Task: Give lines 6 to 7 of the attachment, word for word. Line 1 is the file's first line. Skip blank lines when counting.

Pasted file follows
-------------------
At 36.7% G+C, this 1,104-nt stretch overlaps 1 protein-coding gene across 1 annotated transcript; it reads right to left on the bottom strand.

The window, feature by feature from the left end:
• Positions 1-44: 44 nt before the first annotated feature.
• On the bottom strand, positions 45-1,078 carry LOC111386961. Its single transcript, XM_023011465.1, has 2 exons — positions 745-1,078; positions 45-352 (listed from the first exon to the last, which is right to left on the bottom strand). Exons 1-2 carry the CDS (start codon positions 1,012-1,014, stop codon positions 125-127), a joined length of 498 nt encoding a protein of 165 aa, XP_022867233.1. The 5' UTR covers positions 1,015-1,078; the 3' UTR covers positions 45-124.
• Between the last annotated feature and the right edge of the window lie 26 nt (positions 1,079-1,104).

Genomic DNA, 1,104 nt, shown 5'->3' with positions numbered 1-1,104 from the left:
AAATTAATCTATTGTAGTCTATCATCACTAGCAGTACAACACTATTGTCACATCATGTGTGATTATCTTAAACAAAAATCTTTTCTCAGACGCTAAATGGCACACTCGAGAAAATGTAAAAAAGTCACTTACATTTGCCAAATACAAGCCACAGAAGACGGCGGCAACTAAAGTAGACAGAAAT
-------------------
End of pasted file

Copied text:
Genomic DNA, 1,104 nt, shown 5'->3' with positions numbered 1-1,104 from the left:
AAATTAATCTATTGTAGTCTATCATCACTAGCAGTACAACACTATTGTCACATCATGTGTGATTATCTTAAACAAAAATCTTTTCTCAGACGCTAAATGGCACACTCGAGAAAATGTAAAAAAGTCACTTACATTTGCCAAATACAAGCCACAGAAGACGGCGGCAACTAAAGTAGACAGAAAT